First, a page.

Behance breaks it down into three bite-sized chunks:
- Action Steps – the things to do, to get things done,
- Backburner Items – future action steps, or non-urgent things to remember, and
- Reference Items.
Here is how Behance explains the Action Method:
ACTION STEPS are tasks that need to be completed.
BACKBURNERS are the brilliant ideas that you want to come back to later but are not yet actionable.
1) Capture Action Steps, Relentlessly
During a brainstorm, meeting, or on the run, ideas arrive in a flurry of other activity and can be lost unless they are captured and transformed into action steps. Action Steps are tasks to be completed. Each action step should start with a verb (i.e.: follow up with x, review y, meet with z).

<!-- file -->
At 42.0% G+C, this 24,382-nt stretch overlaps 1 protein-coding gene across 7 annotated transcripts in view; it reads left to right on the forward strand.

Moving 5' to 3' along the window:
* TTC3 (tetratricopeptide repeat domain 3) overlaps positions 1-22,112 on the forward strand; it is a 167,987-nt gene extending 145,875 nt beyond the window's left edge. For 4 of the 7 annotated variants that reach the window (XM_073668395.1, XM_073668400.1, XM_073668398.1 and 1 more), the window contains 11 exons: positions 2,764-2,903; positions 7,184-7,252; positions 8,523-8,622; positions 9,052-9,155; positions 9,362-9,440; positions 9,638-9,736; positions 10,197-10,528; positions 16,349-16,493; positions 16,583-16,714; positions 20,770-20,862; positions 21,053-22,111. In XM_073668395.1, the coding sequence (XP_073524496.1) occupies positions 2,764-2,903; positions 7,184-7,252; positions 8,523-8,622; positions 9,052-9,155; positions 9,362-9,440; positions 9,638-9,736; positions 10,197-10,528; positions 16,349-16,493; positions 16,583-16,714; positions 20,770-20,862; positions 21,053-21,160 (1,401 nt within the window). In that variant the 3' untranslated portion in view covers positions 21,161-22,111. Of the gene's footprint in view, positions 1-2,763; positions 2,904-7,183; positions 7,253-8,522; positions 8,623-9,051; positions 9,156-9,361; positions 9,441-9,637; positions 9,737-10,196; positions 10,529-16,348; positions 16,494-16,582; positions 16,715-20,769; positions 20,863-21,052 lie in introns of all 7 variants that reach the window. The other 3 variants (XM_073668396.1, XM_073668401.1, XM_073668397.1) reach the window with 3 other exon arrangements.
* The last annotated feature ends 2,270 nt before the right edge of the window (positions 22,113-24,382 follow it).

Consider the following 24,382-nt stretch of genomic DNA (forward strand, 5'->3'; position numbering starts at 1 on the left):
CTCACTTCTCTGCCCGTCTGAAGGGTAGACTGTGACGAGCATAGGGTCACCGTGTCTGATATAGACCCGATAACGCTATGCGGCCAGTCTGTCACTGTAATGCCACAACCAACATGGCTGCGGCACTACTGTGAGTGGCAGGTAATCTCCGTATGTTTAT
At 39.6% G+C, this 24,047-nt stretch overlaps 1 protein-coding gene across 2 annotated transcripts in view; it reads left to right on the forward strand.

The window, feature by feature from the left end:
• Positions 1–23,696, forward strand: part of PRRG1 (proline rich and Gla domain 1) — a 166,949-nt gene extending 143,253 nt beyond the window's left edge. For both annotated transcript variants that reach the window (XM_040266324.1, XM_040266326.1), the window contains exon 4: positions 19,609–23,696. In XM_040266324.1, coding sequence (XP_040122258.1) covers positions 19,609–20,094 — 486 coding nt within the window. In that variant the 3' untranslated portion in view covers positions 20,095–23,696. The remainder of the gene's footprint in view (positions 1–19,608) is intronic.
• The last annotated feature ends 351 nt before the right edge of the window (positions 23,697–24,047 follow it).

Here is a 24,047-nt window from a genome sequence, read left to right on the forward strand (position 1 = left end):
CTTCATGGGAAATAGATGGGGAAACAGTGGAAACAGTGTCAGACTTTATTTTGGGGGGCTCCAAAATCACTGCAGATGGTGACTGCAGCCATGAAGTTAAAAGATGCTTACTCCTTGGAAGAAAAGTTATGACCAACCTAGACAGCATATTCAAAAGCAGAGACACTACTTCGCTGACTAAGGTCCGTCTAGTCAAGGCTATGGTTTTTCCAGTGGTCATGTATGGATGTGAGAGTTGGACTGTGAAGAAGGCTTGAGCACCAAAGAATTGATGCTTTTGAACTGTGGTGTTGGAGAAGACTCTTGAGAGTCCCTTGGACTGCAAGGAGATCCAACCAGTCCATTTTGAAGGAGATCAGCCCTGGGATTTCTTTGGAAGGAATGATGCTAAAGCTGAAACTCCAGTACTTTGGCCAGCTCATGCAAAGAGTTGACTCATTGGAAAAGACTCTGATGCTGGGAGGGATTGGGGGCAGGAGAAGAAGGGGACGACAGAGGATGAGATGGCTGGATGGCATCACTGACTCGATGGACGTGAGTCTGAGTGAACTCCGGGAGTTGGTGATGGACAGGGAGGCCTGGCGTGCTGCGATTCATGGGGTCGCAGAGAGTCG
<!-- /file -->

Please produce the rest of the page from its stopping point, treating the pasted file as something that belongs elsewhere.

2) Tend to Your Backburner
Keep a “backburner” to catch ideas that may someday require actions, or just to clear your mind of the little and non-urgent things. Preserve your creative energy and focus on action steps!
3) File Reference Items, Sparingly
REFERENCES are notes, links, files, sketches – any information related to a project that gives context to your Action Steps. Keep only the notes, articles, and sketches that you need. Avoid clutter.
Behance has developed a line of tools to help you be more organized.
DISCUSSIONS enable you to manage ongoing conversations across all of your projects with anyone that works with you. All relevant communications (shared documents, solutions to problems, feedback, decisions) are in one place.
EVENTS are the key occasions/meetings/milestones/etc toward which you (and your team) are working. Events can be used to coordinate deadlines for Action Steps.
Their Action Notebook and Pad has space to capture action steps, backburner notes, space for notes and sketches, and a space to jot preparation and focus items so you can plan for meetings beforehand and be sure to address your focus items.